PICKENS: (extending his hand to Kitty) May I help you up, ma'am?

KITTY HESITATES ONLY A MOMENT BEFORE SHE TAKES A DEEP BREATH AND NODS, HOLDING OUT AN ELBOW FOR THE MAN TO HELP HER ONTO THE BACK OF THE WAGON.

CUT TO CLOSE SHOT ON KITTY. SHE IS LOOKING, STUNNED, INTO THE COFFIN, HER EYES WIDE, HER MOUTH OPEN.

CUT TO CLOSE SHOT: DOC AND FESTUS: THEY ARE WATCHING KITTY, WAITING TO SEE HOW SHE WILL REACT TO SEEING MATT'S BODY LIKE THIS.

CUT TO CLOSE SHOT ON KITTY AGAIN
.

KITTY: (She holds her hand to cover her mouth, tears in her eyes.) Oh, oh, my.

CUT TO CLOSE SHOT: DOC AND FESTUS, AGAIN. THEY HAVE TEARS IN THEIR
OWN EYES, LOOKING AT KITTY.

RETURN TO CLOSE SHOT ON KITTY. SHE LOOKS UP AT DOC AND FESTUS, AND
WE SEE HOPE IN HER EYES FOR THE FIRST TIME.


DOC: (frowning in confusion) Kitty?

KITTY: (hardly able to talk) Oh, Doc, it – it isn't – Doc, it isn't him!

CUT TO MEDIUM SHOT: DOC, FESTUS, KITTY, AND THE BUCKBOARD.

DOC: What?

KITTY: (finding her voice more easily now) Matt! It's not – it's not Matt. Oh, dear God, it's not Matt!
 
FESTUS, DOC, AND KITTY CLING TO EACH OTHER FOR A LONG MOMENT, THE RELIEF AND JOY AT THIS DISCOVERY ALMOST MORE THAN THEY CAN DEAL WITH. KITTY IS CRYING AND LAUGHING ALL AT ONCE.

AFTER A FEW MORE HUGS, FESTUS SUDDENLY STRAIGHTENS AND FROWNS TOWARD THE COFFIN.


FESTUS: Wait a minute. Wait jest a dadblamed minute.

DOC: (still smiling broadly) What do you mean?

FESTUS: I mean, if THIS chere ain't Matthew –

DOC: Yeah?

FESTUS: Then whar is he?

CUT TO CLOSE SHOT: KITTY AND DOC EXCHANGE GLANCES, THEIR GLEE DIMINISHED WITH THE REALIZATION THAT MATT IS STILL MISSING. THE THREE FACES FALL INTO WORRIED LINES AS WE

DISSOLVE TO MAIN TITLE


 

FADE OUT

 

 

XXXX

 

 

FADE IN

 

 

ACT ONE

 

CLOSE INTERIOR SHOT: THE FOOT OF AN IRON BED.  THE CAMERA SLOWLY PANS UPWARD TOWARD THE HEAD OF THE BED, CROSSING OVER THE QUILT THAT IS OBVIOUSLY COVERING SOMEONE.  WE CAN SEE THAT THE LEGS UNDER THOSE COVERS ARE LONG.  HALFWAY UP, THE COVERS STOP TO REVEAL THE BARE TORSO OF A MAN, PURPLISH-YELLOW BRUISES MARRING THE FIRM RIBCAGE, AND ANGRY WELTS SLASHING ACROSS THE BROAD CHEST.  PERSPIRATION SHINES ON HIS SKIN, AS IF HE IS OR HAS BEEN FEVERISH.  AS THE CAMERA SHOT CONTINUES UPWARD, WE SEE THAT A BANDAGE COVERS THE UPPER LEFT CHEST AND SHOULDER.  FINALLY, THE CAMERA MOVES UP TO REVEAL MATT DILLON’S FACE, HIS RIGHT CHEEK BRUISED AND SWOLLEN, HIS LIP GASHED, A HALF-GROWN BEARD SHADOWING HIS JAW.  ANOTHER BANDAGE WRAPS HIS HEAD.  HIS EYES SQUINT OPEN, AS IF THE LIGHT IS PAINFUL TO HIM.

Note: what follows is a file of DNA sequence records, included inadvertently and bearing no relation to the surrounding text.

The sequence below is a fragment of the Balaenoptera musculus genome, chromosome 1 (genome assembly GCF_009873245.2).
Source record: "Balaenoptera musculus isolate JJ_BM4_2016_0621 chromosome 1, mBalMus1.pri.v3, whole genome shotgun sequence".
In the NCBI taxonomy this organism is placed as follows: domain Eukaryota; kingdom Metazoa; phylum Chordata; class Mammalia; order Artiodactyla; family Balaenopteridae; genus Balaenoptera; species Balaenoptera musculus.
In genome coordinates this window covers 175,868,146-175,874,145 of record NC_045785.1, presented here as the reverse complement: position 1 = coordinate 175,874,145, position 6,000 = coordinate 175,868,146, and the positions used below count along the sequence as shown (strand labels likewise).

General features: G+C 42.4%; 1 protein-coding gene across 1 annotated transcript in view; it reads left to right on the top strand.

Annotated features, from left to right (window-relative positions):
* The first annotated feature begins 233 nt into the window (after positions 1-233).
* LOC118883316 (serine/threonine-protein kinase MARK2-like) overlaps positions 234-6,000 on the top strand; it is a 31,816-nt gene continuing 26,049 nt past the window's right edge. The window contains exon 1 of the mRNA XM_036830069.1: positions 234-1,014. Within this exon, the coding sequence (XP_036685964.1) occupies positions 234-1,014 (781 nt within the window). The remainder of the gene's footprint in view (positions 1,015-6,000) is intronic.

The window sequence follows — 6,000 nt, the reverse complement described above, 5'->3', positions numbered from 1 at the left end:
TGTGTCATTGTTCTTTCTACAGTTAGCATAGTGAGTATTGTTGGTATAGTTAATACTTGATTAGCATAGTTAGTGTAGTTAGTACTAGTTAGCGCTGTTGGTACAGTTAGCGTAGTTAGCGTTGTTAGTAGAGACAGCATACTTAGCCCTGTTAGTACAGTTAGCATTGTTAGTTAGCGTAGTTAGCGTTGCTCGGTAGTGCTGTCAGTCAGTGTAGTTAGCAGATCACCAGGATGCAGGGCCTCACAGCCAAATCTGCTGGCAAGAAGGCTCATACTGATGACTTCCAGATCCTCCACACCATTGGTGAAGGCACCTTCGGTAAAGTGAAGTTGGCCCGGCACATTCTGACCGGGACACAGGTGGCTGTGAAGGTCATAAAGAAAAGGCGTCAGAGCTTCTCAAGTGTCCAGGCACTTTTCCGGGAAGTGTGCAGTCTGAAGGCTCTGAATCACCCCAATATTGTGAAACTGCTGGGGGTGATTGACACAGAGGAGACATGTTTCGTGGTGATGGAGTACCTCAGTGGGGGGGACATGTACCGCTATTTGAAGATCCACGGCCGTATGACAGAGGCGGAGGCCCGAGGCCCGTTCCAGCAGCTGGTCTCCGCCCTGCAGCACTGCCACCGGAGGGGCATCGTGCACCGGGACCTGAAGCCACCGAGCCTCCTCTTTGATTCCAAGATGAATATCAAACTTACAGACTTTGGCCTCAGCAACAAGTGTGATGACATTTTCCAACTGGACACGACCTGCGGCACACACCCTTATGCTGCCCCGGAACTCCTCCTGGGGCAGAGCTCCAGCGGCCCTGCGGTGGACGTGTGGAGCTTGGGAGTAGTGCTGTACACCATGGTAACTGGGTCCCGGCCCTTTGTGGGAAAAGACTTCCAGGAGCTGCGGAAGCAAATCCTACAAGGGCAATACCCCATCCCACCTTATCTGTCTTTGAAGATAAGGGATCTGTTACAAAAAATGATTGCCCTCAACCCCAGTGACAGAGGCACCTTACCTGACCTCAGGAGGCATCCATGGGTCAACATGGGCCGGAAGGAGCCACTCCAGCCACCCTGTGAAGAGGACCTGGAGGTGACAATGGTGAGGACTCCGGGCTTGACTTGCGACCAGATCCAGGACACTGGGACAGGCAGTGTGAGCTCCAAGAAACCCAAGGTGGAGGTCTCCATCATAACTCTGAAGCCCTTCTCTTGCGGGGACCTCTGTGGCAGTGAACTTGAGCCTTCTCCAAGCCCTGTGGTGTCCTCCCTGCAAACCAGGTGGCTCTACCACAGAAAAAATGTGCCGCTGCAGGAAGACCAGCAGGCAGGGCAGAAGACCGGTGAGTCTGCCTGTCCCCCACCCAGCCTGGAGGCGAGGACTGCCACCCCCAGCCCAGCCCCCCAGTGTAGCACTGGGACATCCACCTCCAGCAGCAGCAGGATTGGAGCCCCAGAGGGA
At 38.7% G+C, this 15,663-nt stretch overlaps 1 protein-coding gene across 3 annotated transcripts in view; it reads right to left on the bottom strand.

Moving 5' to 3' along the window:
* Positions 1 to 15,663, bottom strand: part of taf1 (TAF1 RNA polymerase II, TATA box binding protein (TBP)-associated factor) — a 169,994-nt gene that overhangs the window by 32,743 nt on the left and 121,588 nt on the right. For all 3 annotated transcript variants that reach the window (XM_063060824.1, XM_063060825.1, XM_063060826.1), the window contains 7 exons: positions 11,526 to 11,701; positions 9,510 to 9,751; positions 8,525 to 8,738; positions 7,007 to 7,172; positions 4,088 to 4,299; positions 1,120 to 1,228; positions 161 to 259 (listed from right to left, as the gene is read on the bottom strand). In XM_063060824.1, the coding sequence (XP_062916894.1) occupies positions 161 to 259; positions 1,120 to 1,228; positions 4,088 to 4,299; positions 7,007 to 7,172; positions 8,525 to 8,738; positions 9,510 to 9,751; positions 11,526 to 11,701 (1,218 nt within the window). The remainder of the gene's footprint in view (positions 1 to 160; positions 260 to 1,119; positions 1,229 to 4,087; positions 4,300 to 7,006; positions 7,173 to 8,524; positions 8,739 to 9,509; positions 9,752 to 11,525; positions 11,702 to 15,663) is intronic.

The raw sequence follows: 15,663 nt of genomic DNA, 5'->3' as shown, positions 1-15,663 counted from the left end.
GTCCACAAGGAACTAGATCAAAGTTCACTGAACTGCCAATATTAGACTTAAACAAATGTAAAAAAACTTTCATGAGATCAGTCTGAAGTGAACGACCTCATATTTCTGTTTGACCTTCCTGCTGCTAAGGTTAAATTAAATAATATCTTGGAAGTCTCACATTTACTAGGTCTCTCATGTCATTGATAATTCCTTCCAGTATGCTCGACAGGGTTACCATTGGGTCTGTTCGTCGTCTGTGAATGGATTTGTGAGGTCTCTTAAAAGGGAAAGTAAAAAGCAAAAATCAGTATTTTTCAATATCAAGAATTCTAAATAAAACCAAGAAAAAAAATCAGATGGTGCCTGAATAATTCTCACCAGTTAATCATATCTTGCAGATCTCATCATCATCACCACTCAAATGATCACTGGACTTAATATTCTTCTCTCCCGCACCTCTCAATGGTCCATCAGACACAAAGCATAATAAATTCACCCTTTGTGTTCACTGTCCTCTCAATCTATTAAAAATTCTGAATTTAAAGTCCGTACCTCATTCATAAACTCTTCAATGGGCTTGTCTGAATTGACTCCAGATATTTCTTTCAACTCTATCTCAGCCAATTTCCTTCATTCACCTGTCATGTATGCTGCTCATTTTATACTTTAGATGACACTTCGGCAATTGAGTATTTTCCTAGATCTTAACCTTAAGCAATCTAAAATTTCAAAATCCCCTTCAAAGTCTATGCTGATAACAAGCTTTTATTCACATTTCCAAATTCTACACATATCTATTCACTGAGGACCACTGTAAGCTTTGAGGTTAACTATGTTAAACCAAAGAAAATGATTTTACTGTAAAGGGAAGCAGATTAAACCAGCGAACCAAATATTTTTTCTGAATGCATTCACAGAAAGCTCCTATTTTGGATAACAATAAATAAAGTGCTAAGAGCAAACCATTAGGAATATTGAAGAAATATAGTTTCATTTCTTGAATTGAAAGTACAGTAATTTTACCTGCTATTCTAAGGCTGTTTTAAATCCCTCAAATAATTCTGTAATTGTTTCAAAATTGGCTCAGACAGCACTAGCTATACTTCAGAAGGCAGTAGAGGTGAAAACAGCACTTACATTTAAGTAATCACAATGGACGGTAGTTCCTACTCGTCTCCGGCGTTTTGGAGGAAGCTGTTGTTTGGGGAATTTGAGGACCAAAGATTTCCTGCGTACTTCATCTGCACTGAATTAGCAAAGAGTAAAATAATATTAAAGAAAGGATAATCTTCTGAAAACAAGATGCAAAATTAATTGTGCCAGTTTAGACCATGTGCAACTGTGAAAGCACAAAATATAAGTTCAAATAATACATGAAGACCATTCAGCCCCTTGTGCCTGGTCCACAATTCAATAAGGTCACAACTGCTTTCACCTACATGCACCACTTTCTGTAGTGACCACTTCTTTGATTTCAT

CUT TO MEDIUM SHOT SO THAT WE SEE THE ENTIRE BED.  A BOY OF ABOUT TEN STANDS NEXT TO IT, LOOKING DOWN AT MATT.  WHEN HE SEES THAT MATT’S EYES ARE OPEN, HE TURNS AND RUNS FOR THE DOOR.

 

BOY: Ma!  Ma! He’s awake! He’s awake!

 

CUT TO CLOSE SHOT: MATT TRIES TO TURN HIS HEAD TOWARD THE BOY, BUT CAN’T MANAGE IT.  HIS GRIMACE TELLS US HE IS IN SIGNIFICANT PAIN.

 

CUT TO MEDIUM SHOT: THE DOOR OF A MODEST CABIN.  A WOMAN ENTERS QUICKLY, WIPING HER HANDS ON HER APRON.  SHE APPEARS TO BE IN HER MID-THIRTIES, DRESSED PLAINLY, BUT QUITE ATTRACTIVE.  SHE BRUSHES BACK A STRAND OF HONEY-COLORED HAIR AND LEANS OVER THE BED, HER HAND RESTING BRIEFLY ON MATT’S FOREHEAD.

 

WOMAN: (smiling in cautious relief) Well, welcome back.

 

MATT BLINKS AND LOOKS UP AT HER.  WITHOUT SPEAKING, HE TRIES TO RAISE HIS BODY, BUT BARELY MOVES BEFORE HE GASPS AND FALLS BACK.  THE WOMAN PRESSES HER HANDS GENTLY AGAINST HIS BARE CHEST.

 

WOMAN: You just stay right there, Mister.  It’s gonna be a good, long while before you’re ready to do more than just lie quietly.

 

MATT: (with effort) Where – (His voice is hoarse.)

 

WOMAN: You’re at my farm, mine and Petey’s here.

 

THE YOUNG BOY STEPS INTO VIEW, GRINNING AT MATT.

 

PETEY: Howdy, Mister.  You’re ‘bout the biggest man I ever seen!

 

WOMAN: Petey! I’m sorry, but he’s been talking about that ever since he found you.

 

MATT: Found – me?

 

WOMAN: Out by the road about a mile from here.  As near as I can figure, you got yourself bushwhacked but good.  Whoever did it sure didn’t mean for you to linger long enough to remember anything about it.

 

MATT: (frowning) No, I – can’t –

 

WOMAN: (soothingly) Don’t fret over it.  You took a few good punches to the head in addition to the bullet wounds.  Looks like you got kicked a few times, too.

 

MATT: Bullet – wounds?

 

WOMAN: Two in the chest and shoulder and one in the leg.

 

MATT: (grimaces) Which – leg?

 

WOMAN: The right.

 

MATT: (He closes his eyes and winces.) Great.

 

WOMAN: Yeah, I can see you’re no stranger to the lead.

 

MATT: “Fraid – not.  (He looks at her as if he has just realized that her comment implies a rather intimate knowledge of his body.  Then he continues, a little uncomfortably.)  I’m – obliged for your – help, Miss –

 

WOMAN: Alice.  Alice Miller.  And I’m glad I could help.  We were awfully worried you wouldn’t make it, though.  I had to dig out all three of those bullets, and you’d already started with a fever when we got you here.  Been going in and out of one the whole time.  Until last night when it finally broke for good.